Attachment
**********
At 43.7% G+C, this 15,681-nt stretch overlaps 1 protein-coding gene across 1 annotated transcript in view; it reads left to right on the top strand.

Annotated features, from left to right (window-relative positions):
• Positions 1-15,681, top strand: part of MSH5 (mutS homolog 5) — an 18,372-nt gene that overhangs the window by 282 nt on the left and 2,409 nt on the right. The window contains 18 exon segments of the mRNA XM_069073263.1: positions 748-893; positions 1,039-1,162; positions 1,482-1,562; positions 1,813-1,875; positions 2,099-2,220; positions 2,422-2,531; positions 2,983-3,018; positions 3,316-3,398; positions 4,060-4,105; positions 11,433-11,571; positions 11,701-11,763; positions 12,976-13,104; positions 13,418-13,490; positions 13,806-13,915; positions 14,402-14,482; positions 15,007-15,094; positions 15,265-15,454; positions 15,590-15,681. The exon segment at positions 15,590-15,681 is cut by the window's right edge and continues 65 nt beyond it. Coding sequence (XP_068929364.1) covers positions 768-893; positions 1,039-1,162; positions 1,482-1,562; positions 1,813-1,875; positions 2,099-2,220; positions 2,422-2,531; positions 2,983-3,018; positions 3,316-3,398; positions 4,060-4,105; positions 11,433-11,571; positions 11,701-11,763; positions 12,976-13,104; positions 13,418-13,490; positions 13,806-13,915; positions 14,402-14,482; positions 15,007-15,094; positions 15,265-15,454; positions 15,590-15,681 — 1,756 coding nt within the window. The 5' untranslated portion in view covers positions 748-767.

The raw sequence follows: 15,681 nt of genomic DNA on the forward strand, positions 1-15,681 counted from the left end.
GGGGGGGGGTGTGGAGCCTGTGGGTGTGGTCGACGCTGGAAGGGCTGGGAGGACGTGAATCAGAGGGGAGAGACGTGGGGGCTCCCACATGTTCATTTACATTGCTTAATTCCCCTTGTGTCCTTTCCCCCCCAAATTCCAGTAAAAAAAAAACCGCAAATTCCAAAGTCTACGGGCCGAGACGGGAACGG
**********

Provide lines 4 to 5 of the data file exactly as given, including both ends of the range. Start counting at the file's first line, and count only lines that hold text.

The raw sequence follows: 15,681 nt of genomic DNA on the forward strand, positions 1-15,681 counted from the left end.
GGGGGGGGGTGTGGAGCCTGTGGGTGTGGTCGACGCTGGAAGGGCTGGGAGGACGTGAATCAGAGGGGAGAGACGTGGGGGCTCCCACATGTTCATTTACATTGCTTAATTCCCCTTGTGTCCTTTCCCCCCCAAATTCCAGTAAAAAAAAAACCGCAAATTCCAAAGTCTACGGGCCGAGACGGGAACGG